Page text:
people waiting to be rescued

Other Challenges

People traumatized can feel overwhelmed to restart their lives. There’s frustration with contractors, insurance companies, and government agencies, and with basic needs like medical support and food and water.

Storm victims often lose their jobs due to devastation of businesses. They face financial trouble and then the shame of finding help from government agencies or the community. They know the feeling of standing in lines for help instead of being the one helping. 

Here’s some gently offered advice:

  1. Find a good church, faith and spiritual family will help.
  2. Join a support group, sharing your story could be beneficial.
  3. Resist the urge to feel like you’ve failed, you haven’t.
  4. Pursue positive short term goals, moving forward is healthy.
  5. Find a good counselor or mental health professional. You may need it.

To Close

“Not everyone bounces back, some just keep bouncing.” So, please try to remember these words from Jesus in John 16:33,

“In this world, you will have much trouble, but take heart, I have overcome the world.”


Believe It or Not!

Some things don’t make sense. Or, they don’t make sense to me.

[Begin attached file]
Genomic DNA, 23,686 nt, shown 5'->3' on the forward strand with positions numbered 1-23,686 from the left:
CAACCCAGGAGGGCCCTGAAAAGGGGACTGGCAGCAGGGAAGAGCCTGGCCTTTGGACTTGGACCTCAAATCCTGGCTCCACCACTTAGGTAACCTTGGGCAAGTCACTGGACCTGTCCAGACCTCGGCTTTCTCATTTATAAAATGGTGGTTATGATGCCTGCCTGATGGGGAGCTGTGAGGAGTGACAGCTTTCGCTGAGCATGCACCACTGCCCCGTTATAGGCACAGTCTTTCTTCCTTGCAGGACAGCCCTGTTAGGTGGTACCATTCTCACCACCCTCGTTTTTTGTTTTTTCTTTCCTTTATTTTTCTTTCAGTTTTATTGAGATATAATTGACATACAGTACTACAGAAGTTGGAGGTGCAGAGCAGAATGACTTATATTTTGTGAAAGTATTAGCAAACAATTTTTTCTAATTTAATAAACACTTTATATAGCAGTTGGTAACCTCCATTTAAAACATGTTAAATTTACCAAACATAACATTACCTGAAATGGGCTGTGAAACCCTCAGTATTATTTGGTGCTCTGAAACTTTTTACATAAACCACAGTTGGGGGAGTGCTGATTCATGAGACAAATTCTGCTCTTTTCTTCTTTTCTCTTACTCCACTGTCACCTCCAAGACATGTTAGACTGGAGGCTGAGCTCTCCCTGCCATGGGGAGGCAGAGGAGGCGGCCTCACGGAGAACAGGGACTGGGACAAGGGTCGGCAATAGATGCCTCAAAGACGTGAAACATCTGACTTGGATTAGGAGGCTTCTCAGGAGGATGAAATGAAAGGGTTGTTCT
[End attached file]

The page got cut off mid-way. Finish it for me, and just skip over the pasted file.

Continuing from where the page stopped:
Some Examples

  1. I don’t understand the internet, how so much information comes through a tiny wire into millions of homes and to millions of cell phones.
  2. I don’t understand road construction. Enough said.
  3. I don’t understand airplanes. I get there is less air over the wing and more air under it. Still, the weight of a passenger plane seems too heavy for flight.

Here’s A Thing

I recently went on an ATV trip into the Colorado high country. We got up to 12,000 feet. It was the last day of June, the sun was warm, and used sunscreen to prevent burning.

It was so hot I nearly took my shirt off. Nobody wanted me too.

Yet, there were large patches of snow, and drifts over my head. I wore a shirt and shorts, and was often too warm. Was tempted to take off my shirt!  

A huge snowdrift in summer!

Here’s Another Thing